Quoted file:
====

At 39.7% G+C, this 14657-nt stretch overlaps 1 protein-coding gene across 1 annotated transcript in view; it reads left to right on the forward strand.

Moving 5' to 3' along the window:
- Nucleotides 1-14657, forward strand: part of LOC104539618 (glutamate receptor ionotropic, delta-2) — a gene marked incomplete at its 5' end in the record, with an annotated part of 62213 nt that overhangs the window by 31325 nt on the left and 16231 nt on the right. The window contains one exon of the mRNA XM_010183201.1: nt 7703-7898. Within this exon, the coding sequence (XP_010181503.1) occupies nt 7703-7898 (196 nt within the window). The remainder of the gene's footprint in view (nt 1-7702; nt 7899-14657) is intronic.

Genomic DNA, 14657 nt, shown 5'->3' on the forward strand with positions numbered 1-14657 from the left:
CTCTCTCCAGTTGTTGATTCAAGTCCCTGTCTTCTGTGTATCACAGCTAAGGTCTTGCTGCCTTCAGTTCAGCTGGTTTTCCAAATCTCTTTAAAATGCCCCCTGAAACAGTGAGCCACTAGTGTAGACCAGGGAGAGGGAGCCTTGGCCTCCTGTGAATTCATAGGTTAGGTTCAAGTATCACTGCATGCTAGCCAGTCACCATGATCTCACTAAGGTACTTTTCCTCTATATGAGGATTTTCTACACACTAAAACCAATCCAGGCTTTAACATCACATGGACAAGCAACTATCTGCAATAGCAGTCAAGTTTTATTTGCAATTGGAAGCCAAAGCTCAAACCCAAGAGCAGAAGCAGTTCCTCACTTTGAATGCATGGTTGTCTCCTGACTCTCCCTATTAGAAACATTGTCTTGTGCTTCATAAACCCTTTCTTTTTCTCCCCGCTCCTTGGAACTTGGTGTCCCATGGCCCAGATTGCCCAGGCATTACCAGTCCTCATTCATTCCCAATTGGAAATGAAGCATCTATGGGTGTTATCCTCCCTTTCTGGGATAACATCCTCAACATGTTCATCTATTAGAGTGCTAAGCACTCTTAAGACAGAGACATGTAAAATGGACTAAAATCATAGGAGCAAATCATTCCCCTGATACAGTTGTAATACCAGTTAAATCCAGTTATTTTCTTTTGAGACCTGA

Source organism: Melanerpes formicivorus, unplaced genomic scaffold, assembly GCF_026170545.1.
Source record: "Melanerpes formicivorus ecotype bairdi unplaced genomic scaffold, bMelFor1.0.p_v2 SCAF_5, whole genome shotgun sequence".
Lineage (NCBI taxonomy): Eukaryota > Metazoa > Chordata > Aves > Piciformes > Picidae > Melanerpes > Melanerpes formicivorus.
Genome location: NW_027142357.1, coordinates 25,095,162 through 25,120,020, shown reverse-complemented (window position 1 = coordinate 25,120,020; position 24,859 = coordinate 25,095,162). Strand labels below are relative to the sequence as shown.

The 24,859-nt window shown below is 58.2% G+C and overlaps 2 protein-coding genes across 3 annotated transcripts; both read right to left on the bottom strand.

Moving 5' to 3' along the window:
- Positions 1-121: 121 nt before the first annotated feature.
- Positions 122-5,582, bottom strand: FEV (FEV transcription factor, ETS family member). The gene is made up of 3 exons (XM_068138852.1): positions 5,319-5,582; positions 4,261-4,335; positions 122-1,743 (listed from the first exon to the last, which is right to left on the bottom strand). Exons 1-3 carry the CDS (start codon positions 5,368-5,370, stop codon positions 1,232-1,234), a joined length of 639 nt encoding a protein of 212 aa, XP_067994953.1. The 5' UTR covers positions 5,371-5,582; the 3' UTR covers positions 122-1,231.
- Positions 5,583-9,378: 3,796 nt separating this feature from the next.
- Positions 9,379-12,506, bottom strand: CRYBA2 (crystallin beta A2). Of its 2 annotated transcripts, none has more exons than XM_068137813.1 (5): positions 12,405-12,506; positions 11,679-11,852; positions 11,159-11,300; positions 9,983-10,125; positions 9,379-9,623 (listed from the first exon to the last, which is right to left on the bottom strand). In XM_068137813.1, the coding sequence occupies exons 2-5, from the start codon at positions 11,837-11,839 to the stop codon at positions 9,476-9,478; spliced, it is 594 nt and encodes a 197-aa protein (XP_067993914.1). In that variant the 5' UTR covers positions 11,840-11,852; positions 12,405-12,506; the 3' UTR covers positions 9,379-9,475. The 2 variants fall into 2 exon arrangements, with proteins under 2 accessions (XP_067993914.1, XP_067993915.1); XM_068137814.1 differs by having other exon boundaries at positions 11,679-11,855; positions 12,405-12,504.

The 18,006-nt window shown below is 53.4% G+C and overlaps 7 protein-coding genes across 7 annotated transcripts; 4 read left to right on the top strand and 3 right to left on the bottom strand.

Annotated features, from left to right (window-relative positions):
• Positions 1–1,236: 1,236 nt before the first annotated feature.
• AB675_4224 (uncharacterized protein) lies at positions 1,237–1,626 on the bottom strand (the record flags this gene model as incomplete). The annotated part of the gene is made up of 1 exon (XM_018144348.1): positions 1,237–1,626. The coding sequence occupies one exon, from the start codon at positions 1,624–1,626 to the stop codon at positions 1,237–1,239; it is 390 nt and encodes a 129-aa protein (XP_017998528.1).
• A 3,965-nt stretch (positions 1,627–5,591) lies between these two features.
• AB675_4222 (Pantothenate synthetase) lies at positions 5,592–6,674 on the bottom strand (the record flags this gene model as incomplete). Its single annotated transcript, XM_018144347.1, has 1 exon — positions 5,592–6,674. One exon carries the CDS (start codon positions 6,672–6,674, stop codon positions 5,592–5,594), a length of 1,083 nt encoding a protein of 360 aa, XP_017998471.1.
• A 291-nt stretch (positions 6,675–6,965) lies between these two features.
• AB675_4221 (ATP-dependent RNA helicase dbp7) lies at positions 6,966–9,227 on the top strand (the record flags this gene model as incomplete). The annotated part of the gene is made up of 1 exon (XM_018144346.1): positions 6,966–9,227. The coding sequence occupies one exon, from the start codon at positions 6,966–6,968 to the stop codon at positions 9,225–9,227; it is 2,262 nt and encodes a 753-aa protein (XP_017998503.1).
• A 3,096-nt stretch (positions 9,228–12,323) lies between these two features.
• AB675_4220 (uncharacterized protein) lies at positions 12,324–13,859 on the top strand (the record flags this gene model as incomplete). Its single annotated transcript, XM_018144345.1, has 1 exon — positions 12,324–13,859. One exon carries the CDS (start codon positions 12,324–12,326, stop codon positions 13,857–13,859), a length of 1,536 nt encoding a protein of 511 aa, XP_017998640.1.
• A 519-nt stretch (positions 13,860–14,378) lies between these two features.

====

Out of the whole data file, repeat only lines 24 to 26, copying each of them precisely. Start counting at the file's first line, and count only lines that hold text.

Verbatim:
• A 3,096-nt stretch (positions 9,228–12,323) lies between these two features.
• AB675_4220 (uncharacterized protein) lies at positions 12,324–13,859 on the top strand (the record flags this gene model as incomplete). Its single annotated transcript, XM_018144345.1, has 1 exon — positions 12,324–13,859. One exon carries the CDS (start codon positions 12,324–12,326, stop codon positions 13,857–13,859), a length of 1,536 nt encoding a protein of 511 aa, XP_017998640.1.
• A 519-nt stretch (positions 13,860–14,378) lies between these two features.